This paper surveys the published work on how blockchain technology will impact accounting in general, but AI-enabled auditing specifically. The purpose is to investigate how blockchain technology can improve transparency and trust in accounting practice and how professionals can use blockchain data to improve decision-making, based on the qualities of immutability, append-only, shared, verified, and agreed-upon (i.e., consensus-driven) blockchain data. The multi-party validation of blockchain protocols adds real-time trusted data for the AI systems used by auditors to improve assurance and efficiency. This review summarizes four themes emerging from the literature focusing on how blockchain technology has changed record-keeping in accounting: event approach to accounting; real-time accounting; triple entry-accounting and continuous auditing. The research interprets the findings using agency theory and stakeholder theory to advance how using blockchain to mitigate information asymmetry and improve stakeholder collaborations is understood. The investigation also summarizes the challenges and clarifies organizations’ reasons to be cautious about adopting blockchain. Lastly, the study suggests that future researchers use this study in two ways that enrich blockchain literature: first, to apply the themes and answer the questions identified within this review to improve the business methods of practitioners and policymakers; and second, to encourage stakeholders such as practitioners, system designers/developers, and policymakers to collaborate in designing blockchain ecosystems that suit accounting and auditing as they transform digitally.
Making companies’ systems digital has enabled them to adopt new technological tools to simplify business processes and transform business models to innovate their operations (Gomber et al., 2018) because they can increasingly access advanced computing power and large databases (de Sousa et al., 2019). Today, the world’s most valuable businesses are Internet-driven and platform-based (Iansiti and Lakhani, 2017). Academics, social media, industries, and governments spend much time attending to the digital forms of technology: blockchain, artificial intelligence (AI), big data, the Internet of things (loT), and cloud computing. These innovations change organizations and individuals greatly (Benlian et al., 2018), with blockchain specifically providing the foundation for what Tapscott and Euchner (2019) call an Internet of value that will fundamentally reshape society and its business. Blockchain, now regarded to be the fifth pillar of the IT revolution (Thakkar, 2019) is expected to become the foundational technology as the next-generation Internet (Iansiti and Lakhani, 2017, Shermin, 2017). Since Nakamoto (2008) set the groundwork for what would become blockchain technology in 2008, the banking, financial, insurance, education, health care, and government sectors have been using blockchain technology to the extent that 10 % of the global GDP will be recorded and stored on blockchain by 2027 (World Economic Forum, 2015). PricewaterhouseCoopers (PwC) (2020) estimates blockchain could boost global GDP by 1.76 trillion US dollars by 2030. Deloitte’s, 2020 global blockchain survey indicates that organizations are more committed than ever to implementing blockchain in their business (Deloitte, 2020). With blockchain’s growing maturity, innovators are discovering new opportunities to create value and enhance trust and resilience to digital transformation by combining blockchain with other technology forms, notably, AI, IoT or cloud computing (Cuomo, 2020).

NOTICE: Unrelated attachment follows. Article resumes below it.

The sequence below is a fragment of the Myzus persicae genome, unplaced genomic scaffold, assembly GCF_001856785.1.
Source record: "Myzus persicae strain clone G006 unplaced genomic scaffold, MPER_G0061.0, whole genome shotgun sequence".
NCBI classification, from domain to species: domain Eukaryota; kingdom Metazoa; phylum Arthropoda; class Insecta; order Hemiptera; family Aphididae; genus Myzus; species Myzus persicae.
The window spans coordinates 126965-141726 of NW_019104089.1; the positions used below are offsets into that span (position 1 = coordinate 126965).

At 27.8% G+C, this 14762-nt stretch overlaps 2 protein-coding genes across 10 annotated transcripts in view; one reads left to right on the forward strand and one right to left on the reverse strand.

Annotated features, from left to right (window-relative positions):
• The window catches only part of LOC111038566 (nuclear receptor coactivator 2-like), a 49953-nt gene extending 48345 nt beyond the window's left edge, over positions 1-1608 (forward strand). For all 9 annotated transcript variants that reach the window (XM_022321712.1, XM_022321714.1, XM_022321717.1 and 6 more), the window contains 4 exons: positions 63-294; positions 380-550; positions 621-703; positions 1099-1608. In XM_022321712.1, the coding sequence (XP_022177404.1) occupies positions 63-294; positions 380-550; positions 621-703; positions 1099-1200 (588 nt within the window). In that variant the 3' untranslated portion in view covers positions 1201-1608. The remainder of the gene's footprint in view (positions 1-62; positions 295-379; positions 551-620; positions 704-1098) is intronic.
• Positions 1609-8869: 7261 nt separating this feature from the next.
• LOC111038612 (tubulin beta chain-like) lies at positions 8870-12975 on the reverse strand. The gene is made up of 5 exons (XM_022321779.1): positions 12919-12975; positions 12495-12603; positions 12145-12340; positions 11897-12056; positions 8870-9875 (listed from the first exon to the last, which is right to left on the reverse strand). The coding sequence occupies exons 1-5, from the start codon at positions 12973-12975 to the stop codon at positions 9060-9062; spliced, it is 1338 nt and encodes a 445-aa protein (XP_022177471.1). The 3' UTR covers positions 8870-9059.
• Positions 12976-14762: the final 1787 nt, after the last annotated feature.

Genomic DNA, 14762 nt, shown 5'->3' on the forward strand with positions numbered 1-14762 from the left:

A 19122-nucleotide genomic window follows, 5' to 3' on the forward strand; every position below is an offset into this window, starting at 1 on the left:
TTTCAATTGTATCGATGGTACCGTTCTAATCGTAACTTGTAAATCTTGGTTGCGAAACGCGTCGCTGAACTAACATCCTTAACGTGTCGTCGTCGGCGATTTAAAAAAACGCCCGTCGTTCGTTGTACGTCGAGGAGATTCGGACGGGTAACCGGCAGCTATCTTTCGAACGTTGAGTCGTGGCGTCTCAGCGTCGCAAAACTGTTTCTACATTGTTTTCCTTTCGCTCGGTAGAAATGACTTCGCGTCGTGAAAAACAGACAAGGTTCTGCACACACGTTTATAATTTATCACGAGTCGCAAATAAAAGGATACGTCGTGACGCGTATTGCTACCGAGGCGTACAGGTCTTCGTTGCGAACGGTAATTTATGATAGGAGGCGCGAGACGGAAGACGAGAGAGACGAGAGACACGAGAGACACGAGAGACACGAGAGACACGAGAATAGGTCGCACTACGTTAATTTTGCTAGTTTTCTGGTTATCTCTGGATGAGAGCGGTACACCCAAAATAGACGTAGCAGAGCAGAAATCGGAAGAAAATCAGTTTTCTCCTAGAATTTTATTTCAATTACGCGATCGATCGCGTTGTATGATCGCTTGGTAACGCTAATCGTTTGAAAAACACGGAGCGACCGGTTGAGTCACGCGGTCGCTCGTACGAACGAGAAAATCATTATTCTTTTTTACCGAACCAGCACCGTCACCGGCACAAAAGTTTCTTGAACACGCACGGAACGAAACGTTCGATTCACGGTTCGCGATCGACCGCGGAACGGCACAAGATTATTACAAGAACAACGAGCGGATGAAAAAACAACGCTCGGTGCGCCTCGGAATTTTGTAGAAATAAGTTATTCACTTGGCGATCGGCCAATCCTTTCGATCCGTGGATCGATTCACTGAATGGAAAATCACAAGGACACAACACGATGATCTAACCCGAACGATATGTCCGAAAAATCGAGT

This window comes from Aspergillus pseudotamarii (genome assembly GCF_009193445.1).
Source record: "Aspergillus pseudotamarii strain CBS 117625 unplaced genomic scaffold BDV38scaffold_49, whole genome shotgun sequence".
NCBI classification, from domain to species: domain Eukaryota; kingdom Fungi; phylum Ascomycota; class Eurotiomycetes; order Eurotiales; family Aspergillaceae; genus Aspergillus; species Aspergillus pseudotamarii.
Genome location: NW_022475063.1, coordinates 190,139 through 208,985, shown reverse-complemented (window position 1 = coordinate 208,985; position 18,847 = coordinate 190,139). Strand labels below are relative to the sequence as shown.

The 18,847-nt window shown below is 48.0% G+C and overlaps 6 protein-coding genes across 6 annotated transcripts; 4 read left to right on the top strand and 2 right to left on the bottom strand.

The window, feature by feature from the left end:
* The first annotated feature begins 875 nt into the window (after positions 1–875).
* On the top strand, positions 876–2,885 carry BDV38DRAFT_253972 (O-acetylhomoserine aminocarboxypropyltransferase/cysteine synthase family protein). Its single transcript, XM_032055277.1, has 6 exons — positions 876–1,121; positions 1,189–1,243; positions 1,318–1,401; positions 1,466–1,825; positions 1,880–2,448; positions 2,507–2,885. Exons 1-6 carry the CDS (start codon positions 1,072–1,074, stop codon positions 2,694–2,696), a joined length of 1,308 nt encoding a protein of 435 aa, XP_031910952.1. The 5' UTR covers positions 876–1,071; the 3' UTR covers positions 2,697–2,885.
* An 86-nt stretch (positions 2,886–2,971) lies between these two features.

Conclusion and future research
This study reviews and summarizes four themes marking the changes in recordkeeping in accounting with blockchain technology. This technology can provide shared, verified, and agreed-upon (i.e., consensus-driven) auditable data. Auditing can enhance audit effectiveness with AI tools by using traceable and auditable blockchain data. This review interprets the results using agency and stakeholder theories to explain how blockchain-enabled accounting can avoid information asymmetry and include all stakeholders because blockchain offers new ways of organizing collaboration. However, it is a new, evolving technology that will challenge organizations faced with possible risks from embracing blockchain in accounting. Therefore, more research is needed to explore more cases of using blockchain-enabled accounting. Lastly, this study suggests some questions that future research could seek to answer and thus broaden blockchain literature with empirical research. They could ask: What types of accounting transactions can be recorded on a blockchain, and at what cost? How can blockchain data be synchronized in AI-enabled auditing? What are the data standards that blockchain and AI can reach? How can businesses govern blockchain-based accounting information systems? How can regulations be adjusted to guide and support innovation in blockchain-based accounting information systems and AI-enabled auditing? What different responses and challenges face large accounting and auditing practices and SMPs from adopting blockchain? Blockchain needs to be developed, standardized, and improved to overcome technical, organizational, and regulatory challenges to become truly an integral part of the financial system.